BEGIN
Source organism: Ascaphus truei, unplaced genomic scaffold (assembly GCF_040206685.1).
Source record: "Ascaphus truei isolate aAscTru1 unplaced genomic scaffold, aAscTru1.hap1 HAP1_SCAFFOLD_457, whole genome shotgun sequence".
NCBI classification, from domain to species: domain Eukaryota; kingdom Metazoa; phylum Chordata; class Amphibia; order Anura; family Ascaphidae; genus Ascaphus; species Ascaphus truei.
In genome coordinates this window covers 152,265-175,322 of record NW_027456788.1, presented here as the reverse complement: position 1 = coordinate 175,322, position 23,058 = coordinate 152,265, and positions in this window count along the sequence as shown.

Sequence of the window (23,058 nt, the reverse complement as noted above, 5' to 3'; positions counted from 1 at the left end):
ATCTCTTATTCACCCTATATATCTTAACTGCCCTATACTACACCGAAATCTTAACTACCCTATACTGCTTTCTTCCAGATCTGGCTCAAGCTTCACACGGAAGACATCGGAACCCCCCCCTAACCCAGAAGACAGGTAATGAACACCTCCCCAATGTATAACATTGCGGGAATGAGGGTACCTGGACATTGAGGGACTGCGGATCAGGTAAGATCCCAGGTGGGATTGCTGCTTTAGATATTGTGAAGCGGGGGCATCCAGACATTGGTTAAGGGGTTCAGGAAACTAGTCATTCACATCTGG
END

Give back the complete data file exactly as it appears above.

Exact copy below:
Source organism: Ascaphus truei, unplaced genomic scaffold (assembly GCF_040206685.1).
Source record: "Ascaphus truei isolate aAscTru1 unplaced genomic scaffold, aAscTru1.hap1 HAP1_SCAFFOLD_457, whole genome shotgun sequence".
NCBI classification, from domain to species: domain Eukaryota; kingdom Metazoa; phylum Chordata; class Amphibia; order Anura; family Ascaphidae; genus Ascaphus; species Ascaphus truei.
In genome coordinates this window covers 152,265-175,322 of record NW_027456788.1, presented here as the reverse complement: position 1 = coordinate 175,322, position 23,058 = coordinate 152,265, and positions in this window count along the sequence as shown.

Sequence of the window (23,058 nt, the reverse complement as noted above, 5' to 3'; positions counted from 1 at the left end):
ATCTCTTATTCACCCTATATATCTTAACTGCCCTATACTACACCGAAATCTTAACTACCCTATACTGCTTTCTTCCAGATCTGGCTCAAGCTTCACACGGAAGACATCGGAACCCCCCCCTAACCCAGAAGACAGGTAATGAACACCTCCCCAATGTATAACATTGCGGGAATGAGGGTACCTGGACATTGAGGGACTGCGGATCAGGTAAGATCCCAGGTGGGATTGCTGCTTTAGATATTGTGAAGCGGGGGCATCCAGACATTGGTTAAGGGGTTCAGGAAACTAGTCATTCACATCTGG